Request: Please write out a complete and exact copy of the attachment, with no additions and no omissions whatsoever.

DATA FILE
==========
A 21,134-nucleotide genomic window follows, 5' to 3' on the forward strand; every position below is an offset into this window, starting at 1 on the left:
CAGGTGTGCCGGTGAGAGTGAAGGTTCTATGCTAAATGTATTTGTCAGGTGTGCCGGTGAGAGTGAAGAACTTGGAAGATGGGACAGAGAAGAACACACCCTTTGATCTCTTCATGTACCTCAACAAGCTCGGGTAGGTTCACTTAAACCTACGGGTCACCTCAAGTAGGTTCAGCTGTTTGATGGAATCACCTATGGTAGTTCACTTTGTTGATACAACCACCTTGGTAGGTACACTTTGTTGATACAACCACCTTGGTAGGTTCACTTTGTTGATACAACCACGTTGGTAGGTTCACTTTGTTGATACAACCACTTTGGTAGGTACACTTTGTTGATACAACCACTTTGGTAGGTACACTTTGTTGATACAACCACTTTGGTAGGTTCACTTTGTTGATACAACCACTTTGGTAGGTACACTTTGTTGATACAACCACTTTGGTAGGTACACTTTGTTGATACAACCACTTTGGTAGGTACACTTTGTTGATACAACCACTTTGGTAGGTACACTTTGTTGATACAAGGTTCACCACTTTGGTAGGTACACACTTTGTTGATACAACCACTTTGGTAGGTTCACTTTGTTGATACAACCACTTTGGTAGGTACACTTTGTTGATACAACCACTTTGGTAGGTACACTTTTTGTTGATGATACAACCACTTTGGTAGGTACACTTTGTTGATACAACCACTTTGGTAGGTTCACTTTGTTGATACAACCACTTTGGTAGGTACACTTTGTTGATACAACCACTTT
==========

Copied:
A 21,134-nucleotide genomic window follows, 5' to 3' on the forward strand; every position below is an offset into this window, starting at 1 on the left:
CAGGTGTGCCGGTGAGAGTGAAGGTTCTATGCTAAATGTATTTGTCAGGTGTGCCGGTGAGAGTGAAGAACTTGGAAGATGGGACAGAGAAGAACACACCCTTTGATCTCTTCATGTACCTCAACAAGCTCGGGTAGGTTCACTTAAACCTACGGGTCACCTCAAGTAGGTTCAGCTGTTTGATGGAATCACCTATGGTAGTTCACTTTGTTGATACAACCACCTTGGTAGGTACACTTTGTTGATACAACCACCTTGGTAGGTTCACTTTGTTGATACAACCACGTTGGTAGGTTCACTTTGTTGATACAACCACTTTGGTAGGTACACTTTGTTGATACAACCACTTTGGTAGGTACACTTTGTTGATACAACCACTTTGGTAGGTTCACTTTGTTGATACAACCACTTTGGTAGGTACACTTTGTTGATACAACCACTTTGGTAGGTACACTTTGTTGATACAACCACTTTGGTAGGTACACTTTGTTGATACAACCACTTTGGTAGGTACACTTTGTTGATACAAGGTTCACCACTTTGGTAGGTACACACTTTGTTGATACAACCACTTTGGTAGGTTCACTTTGTTGATACAACCACTTTGGTAGGTACACTTTGTTGATACAACCACTTTGGTAGGTACACTTTTTGTTGATGATACAACCACTTTGGTAGGTACACTTTGTTGATACAACCACTTTGGTAGGTTCACTTTGTTGATACAACCACTTTGGTAGGTACACTTTGTTGATACAACCACTTT